Poster PRicoeur1

Quentin Meillassoux, divine inexistence and split rationality

Meillassoux

FinitudeWith a new issue of Analecta Hermeneutica just out there has been some discussion this past week of Peter Gratton’s article on Meillassoux’s ontology of divine inexistence (here, here and here, with some reaction on Gratton’s own blog, Philosophy in a time of error). The discussion put me in mind of a paper I gave way back in 2010 at the UK Society for French Studies conference (a paper that eventually became part of Difficult Atheism), which I reprint here. I by no means offer this as a reaction to the recent discussion (the current mountain of marking precludes any such luxury), just as a small contribution to the more general debate.

For more on Meillassoux, and specifically whether this split rationality critique need necessarily undermine his claim to post-theological thinking, see my ‘Quentin Meillassoux’s Oedipal atheism‘.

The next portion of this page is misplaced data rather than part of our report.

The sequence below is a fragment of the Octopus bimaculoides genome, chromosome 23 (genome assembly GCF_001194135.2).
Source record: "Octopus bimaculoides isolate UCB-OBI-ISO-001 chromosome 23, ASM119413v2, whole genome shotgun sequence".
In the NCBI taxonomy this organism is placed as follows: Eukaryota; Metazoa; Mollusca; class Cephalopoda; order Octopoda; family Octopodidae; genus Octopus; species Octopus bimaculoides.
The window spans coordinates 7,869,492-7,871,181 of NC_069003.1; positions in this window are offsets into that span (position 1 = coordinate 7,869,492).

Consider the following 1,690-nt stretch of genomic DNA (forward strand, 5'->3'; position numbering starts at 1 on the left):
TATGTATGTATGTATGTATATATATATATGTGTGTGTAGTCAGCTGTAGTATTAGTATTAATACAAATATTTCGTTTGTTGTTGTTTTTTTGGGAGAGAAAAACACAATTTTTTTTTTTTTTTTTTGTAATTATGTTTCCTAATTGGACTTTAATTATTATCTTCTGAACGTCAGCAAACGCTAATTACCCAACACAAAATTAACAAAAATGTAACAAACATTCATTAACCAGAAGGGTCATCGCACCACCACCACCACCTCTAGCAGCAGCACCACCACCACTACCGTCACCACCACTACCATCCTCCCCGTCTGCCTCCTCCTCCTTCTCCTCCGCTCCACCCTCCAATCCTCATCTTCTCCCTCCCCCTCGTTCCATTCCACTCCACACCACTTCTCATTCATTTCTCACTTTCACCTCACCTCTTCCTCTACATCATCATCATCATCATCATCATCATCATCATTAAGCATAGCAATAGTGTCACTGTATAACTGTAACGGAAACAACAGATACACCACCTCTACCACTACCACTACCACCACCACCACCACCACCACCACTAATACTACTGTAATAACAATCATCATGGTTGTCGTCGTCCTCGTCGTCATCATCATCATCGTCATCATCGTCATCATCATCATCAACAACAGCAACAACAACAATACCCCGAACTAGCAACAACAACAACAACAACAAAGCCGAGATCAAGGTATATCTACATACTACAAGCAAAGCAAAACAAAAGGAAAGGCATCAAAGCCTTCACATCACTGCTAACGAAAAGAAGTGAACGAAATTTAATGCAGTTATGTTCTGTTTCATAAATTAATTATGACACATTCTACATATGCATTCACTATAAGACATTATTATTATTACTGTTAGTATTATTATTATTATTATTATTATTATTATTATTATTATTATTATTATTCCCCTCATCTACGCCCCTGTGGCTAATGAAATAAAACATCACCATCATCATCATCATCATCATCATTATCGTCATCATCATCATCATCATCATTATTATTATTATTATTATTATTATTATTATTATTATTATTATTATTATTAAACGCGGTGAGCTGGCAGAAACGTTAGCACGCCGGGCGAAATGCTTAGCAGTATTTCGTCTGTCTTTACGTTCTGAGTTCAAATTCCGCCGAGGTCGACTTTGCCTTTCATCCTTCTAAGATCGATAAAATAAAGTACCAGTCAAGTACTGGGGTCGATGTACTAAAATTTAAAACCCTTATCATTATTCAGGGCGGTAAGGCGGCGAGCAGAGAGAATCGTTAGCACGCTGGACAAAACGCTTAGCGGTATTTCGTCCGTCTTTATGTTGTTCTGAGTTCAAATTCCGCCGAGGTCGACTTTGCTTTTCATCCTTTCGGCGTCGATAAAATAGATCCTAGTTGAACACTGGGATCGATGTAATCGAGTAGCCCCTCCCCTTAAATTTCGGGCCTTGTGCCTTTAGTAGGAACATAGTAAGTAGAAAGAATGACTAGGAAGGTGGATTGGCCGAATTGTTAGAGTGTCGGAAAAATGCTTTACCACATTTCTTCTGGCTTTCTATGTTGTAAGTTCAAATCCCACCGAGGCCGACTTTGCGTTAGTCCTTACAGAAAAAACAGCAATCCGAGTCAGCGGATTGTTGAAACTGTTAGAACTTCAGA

Quentin Meillassoux’s ‘L’Inexistence divine’

 Introduction: varieties of atheism

The ideas in this paper are drawn from Difficult Atheism, in which I argue 1) that French thought is seeking a new articulation of atheism, and 2) that in their different ways Alain Badiou, Jean-Luc Nancy and Quentin Meillassoux are all attempting to find it.

In Difficult Atheism I employ three categories to try to come to terms with what is currently happening in atheism. They describe tendencies, and are not mutually exclusive.

Imitative atheism